From UX in the USA tech market. Basically Silicon Valley type places, which are heavily product based and not so much service. I know there is big demand in places that offer true service with a focus on intangible human experiences, but when you try to apply that thinking to digital products, getting that square peg into a round hole is much more difficult.
The article is geared to people that work in UX in the tech sector, and want to shift their current role to service design within the context that they work. They could shift industries, but if you’re working at a tech company and that’s your life, and what to continue to work in the same industry you’ve built up your knowledge in, then that is where shifting from UX to SD becomes difficult to do.
You’re missing our Service Design community, over 3000 strong, a worldwide community of practice and resources for anyone who is interested in this burgeoning area of design and experience. http://www.practicalservicedesign.com/community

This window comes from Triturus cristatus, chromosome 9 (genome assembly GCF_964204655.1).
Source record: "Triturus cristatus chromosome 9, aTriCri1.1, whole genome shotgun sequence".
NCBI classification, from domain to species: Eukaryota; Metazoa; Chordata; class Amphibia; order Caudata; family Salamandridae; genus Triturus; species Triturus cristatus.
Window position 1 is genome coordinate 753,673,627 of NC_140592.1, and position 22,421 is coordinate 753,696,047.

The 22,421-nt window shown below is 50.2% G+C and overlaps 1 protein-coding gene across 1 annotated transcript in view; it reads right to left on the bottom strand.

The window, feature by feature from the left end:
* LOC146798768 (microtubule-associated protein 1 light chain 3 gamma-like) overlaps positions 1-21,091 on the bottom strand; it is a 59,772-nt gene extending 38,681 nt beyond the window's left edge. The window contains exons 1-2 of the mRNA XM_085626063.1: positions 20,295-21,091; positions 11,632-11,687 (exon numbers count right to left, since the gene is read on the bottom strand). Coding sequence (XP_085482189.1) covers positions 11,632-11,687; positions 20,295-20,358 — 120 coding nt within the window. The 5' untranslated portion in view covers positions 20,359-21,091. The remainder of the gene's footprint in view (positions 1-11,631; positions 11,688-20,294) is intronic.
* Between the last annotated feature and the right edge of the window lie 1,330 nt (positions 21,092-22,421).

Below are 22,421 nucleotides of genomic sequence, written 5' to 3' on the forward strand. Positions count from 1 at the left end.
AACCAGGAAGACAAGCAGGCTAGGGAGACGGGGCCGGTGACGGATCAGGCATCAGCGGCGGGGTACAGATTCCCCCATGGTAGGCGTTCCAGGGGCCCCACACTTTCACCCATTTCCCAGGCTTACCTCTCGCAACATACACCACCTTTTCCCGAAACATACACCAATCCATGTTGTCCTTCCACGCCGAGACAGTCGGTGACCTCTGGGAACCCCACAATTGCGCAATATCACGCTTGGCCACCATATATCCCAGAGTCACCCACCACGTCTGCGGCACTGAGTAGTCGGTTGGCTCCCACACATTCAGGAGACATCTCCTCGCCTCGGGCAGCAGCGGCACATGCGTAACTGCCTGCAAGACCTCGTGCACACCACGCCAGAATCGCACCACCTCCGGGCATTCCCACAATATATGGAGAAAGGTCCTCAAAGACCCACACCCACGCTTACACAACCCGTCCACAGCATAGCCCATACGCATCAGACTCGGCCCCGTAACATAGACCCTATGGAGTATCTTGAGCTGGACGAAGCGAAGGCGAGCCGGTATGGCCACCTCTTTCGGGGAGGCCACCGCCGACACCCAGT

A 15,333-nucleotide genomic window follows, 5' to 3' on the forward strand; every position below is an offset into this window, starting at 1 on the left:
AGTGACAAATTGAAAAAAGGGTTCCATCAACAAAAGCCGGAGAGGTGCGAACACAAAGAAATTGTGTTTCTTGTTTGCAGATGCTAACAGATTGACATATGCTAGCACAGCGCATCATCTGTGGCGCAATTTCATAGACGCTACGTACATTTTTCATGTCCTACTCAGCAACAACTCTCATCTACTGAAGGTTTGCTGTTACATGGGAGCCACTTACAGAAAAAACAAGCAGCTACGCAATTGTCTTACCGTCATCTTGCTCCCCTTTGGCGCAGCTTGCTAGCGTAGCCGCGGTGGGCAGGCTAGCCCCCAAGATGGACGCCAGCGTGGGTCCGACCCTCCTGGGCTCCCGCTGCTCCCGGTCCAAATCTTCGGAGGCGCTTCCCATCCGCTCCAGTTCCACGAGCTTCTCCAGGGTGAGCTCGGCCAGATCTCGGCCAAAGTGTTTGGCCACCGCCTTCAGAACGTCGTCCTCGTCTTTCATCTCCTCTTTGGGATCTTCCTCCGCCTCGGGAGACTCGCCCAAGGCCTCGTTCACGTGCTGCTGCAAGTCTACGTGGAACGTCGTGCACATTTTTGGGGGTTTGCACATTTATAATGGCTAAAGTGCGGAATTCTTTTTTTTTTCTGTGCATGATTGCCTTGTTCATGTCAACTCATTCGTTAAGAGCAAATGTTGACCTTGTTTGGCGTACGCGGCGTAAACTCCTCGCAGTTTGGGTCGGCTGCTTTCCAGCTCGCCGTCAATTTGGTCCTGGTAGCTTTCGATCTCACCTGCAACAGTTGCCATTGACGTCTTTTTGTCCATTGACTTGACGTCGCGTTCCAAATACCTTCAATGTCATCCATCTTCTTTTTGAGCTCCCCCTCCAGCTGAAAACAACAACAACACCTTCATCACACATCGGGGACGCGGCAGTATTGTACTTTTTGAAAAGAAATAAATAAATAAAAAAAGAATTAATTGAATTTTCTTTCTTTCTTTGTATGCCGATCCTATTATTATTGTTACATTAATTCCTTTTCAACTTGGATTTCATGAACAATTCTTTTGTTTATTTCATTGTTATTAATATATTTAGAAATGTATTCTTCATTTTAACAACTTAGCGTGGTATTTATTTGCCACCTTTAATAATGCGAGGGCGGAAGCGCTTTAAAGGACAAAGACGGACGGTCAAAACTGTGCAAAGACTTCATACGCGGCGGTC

Thanks Lucas. We do it because the world needs it. Unlike a lot of other places that want to create consulting funnels, we want to make everyone around us better. No one of us is as smart as all of us. Practicality is the name of the game. Some want to start a movement, but no one is moving. We’re here to move things.
What you’re saying is true.
My most salient point about UX and service design is that it’s a question of altitude and breadth of choreography. While I know many in design and UX (myself included up until a few years ago) would consider ourselves holistic, but it’s at the 100 foot view. If you take a step back, and up…
I would compare them by saying that Customer Experience is a group or sub-org, and service design is a toolset and framing of a problem. CX isn’t something you “do,” it’s a bucket. CX isn’t actionable, it’s a noun. Service design and other things are, they are verbs (in this metaphor). So CX can use lots of disciplines, so I think it’s comparing a…